Meanwhile the present church building, designed by Stephen C.
Earle and constructed by O. W' . Norcross, was approaching completion.
The first service in that building was held February 7, 1889. The next
day it was resolved at a parish meeting that all seats should be free. Mr.
Stewardson, the first rector, was ever a vigorous advocate of freedom :
"A free pulpit, encouraged by the congregation to speak its mind with-
out fear or favour; free pews, in which there shall be no distinction
between rich and poor; and free-will offerings." He preached a virile



HISTORY OF WORCESTER



Christianity, and had a loyal following. Later he became president of
Hobart College, Geneva, New York.

From Jan. 26 to Aug. 1, 1898, Rev. Willis H. Hazard was rector,
but Mr. Hazard soon found himself obliged to give up work on account
of an unsuspected impediment in his speech. The Rev. Henry B. Wash-
burn, of a family conspicuous in the annals of Worcester, was elected
rector on October 11, 1898. Under his able leadership the parish soon
became free from all indebtedness, and looked to larger fields by start-
ing a parochial mission in Stoneville. After nearly ten years of devoted
service Mr. Washburn resigned to accept the office which he now holds,
Professor of Ecclesiastical History in the Episcopal Theological School
at Cambridge.

The present rector, the Rev. Kinsley Blodgett, was elected Nov.
25, 1908. The parochial officers at present are: Senior warden. Prof.
Zelotes W. Coombs; junior warden, Hon. John A. Thayer; vestrymen:
S. Hamilton Coe, Wm. F. Cole, Edward L. Dunn, Harry Hodgkinson,
Lafayette B. Holt, Wm. H. Larrabee, Reginald D. Lidstone, Chas. E.
Lyon, O. W. Norcross, James H. Shattuck, Marvin M. Taylor, Geo.
W. Warren; treasurer, Joseph Jackson (who has held that office ever
since the mission was organized) ; clerk, Merrill D. Brigham.

St. Luke's Church.— The fourth of the Episcopalian churches that
Rev. Dr. Huntington planned for the four quarters of the city was estab-
lished in 1908. The church was built soon afterward, and remained in
charge of the rector of All Saints Church until 1913. Since that time,
Rev. Frederick H. Danker, whose brother is rector of St. John's, has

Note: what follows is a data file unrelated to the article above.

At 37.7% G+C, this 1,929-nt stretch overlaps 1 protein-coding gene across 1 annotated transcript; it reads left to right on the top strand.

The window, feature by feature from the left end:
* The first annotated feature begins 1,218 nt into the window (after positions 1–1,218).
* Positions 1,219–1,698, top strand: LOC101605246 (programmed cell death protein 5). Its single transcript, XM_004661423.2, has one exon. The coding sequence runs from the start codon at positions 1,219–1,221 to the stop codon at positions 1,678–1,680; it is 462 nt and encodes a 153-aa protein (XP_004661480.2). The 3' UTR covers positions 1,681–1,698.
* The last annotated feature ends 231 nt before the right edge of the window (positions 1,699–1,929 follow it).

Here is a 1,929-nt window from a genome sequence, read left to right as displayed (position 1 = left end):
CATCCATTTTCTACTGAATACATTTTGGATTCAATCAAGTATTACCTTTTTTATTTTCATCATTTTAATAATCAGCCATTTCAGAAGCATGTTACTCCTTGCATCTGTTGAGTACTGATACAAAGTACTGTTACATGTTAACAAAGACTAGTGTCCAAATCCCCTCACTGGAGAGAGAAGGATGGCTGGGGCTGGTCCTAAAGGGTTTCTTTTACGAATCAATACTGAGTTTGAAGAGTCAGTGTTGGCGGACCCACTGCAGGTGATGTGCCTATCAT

been the rector. The church is growing rapidly. St. Luke's Church on
Pleasant street, near Flagg street, is a gem of architecture.

Episcopal Church Club.— The origin of the club dates from a dinner,
January IT, 1888, given by vestrymen of various parishes in St. Mat-
thew's Hall, South Worcester. The formal organization came a year
later, when, by invitation of the rector, wardens and vestrymen of St.
John's Church, forty-six members of the various parishes of the city met
in St. John's Parish Hall, January 15, 1889. After supper. Rev. Francis
G. Burgess presided at the business meeting, at which by-laws were
adopted and officers elected. The membership soon increased to more
than a hundred. Dinners have been held since then in the spring, fall
and winter. From 1889 to 1899 these gatherings were in the Bay State
House. Distinguished speakers w^ere guests of the club. The later
dinners have been in the Bancroft Hotel.

Some of the principal speakers have been: Rev. P. M. Washburn,
of Northampton, May 21, 1889; A. J. C. Sowden, Oct. 15, 1889; Bishop
Dudley, Jan, 20, 1890 ; Rev. L. Shapardson, May 20, 1890 ; Gen. Schaff
and Rev. Wilberforce Newton, Oct. 21, 1890; Rt. Rev. Thos. M. Clark,
Bishop of Rhode Island, Jan. 17, 1891 ; Rev. W. R. Huntington, May 19,
1891; Prof. L. L. Conant and Rev. Percy S. Grant, Oct. 20, 1891; Rev.
Sidney Partridge of China, Jan. 19, 1892; Rt. Rev. Phillips Brooks and



AND ITS PEOPLE 859

Hon. Robt. Treat Paine, May 24, 1892; Hon. Stephen Salisbury, Hon.
S. C. Darling, and Rev. Mr. Vrooman, Oct. 11, 1893; Hon. E. L. Davis
and Rev. Dr. Lemon, Jan. 10, 1893; Rev. ¥. B. Allen and Hon. John D.
Washburn, May 9, 1893; Dr. Chas. L. Nichols and Rev. John C. Brooks,
Oct. 4, 1893; Rt. Rev. Wm. Lawrence, Hon. Edward L. Davis and
Winthrop C. Durfee, Jan. 9, 1894; Rathbone Gardner, of Providence,
and Dean Hodges, of Cambridge, May 8, 1894; Dr. G. Stanley Hall,
Hon. Geo. F. Hoar, Oct. 9, 1894; Rev. L. C. Stewardson, Dr. T. C.
Mendenhall and Hon. Chas. L. Denney, of Leicester, Jan. 7, 1895; Rev.
J. Harris Knowles, Stephen C. Earle and Clarence F. Carroll, superin-
tendent of schools, June 11, 1895; T. Clemson, Oct. 29, 1895; Rev. Wm.
Sheafe, of Woonsocket, R. L, and Jno. H. Stiness, of Providence, Jan.

14, 1896 ; Rev. Chas. M. Addison, archdeacon of Worcester, and Rev.
Edmund Sweet Rousmaniere, archdeacon of New Bedford, June 9, 1896 ;
Hon. Robt. Treat Paine and Rev. Fred. B. Allen, of Boston, Nov. 10,
1896; Rev. Jno. P. Peters, of New York, Feb. 9, 1897; Rev. Eliot White,
Rev. Mr. Haughton, of Clinton, and Rev. Dr. Vinton, and Hon. Henry
L. Parker, Oct. 12, 1897; Rt. Rev. Percy T. Rowe, Bishop of Alaska,
and Hon. E. L. Davis, Nov. 8, 1898 ; Rt. Rev. Wm. H. McVicar, Bishop